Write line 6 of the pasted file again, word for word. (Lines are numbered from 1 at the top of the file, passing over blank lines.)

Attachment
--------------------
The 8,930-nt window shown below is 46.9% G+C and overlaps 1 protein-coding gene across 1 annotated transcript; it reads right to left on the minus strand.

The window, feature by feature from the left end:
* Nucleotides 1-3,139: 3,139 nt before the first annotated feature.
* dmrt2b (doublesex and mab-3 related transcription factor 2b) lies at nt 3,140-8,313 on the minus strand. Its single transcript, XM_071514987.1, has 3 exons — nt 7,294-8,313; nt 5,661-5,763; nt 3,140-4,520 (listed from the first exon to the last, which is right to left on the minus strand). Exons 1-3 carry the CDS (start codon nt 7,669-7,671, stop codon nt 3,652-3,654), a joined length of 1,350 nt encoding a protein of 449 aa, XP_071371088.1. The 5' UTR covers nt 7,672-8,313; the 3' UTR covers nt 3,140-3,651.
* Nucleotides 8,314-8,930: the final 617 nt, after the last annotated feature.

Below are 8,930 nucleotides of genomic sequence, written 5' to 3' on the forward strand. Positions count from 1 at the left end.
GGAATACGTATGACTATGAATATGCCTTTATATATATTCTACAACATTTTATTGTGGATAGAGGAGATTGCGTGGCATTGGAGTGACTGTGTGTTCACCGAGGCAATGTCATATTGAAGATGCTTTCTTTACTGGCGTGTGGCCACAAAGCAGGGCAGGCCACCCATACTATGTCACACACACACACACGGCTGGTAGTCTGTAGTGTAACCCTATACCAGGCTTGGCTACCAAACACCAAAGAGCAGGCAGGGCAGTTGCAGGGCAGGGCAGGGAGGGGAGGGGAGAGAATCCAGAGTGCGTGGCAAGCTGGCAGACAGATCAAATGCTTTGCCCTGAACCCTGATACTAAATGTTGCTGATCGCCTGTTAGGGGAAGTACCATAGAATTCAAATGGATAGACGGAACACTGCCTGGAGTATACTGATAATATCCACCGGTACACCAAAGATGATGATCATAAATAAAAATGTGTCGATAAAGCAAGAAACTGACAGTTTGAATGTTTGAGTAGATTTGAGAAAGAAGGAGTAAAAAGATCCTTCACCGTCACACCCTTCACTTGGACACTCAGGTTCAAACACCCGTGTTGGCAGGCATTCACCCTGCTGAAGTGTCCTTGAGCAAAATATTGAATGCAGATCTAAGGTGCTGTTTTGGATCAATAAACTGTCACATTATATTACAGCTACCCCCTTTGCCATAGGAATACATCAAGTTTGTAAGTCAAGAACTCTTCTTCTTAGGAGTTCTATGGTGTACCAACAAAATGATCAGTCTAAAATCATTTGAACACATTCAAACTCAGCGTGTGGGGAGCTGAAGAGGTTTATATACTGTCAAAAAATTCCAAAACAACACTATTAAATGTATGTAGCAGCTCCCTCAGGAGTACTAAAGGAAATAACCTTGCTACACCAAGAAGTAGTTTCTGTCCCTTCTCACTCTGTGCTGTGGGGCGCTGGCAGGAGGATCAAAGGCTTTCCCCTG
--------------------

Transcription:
Below are 8,930 nucleotides of genomic sequence, written 5' to 3' on the forward strand. Positions count from 1 at the left end.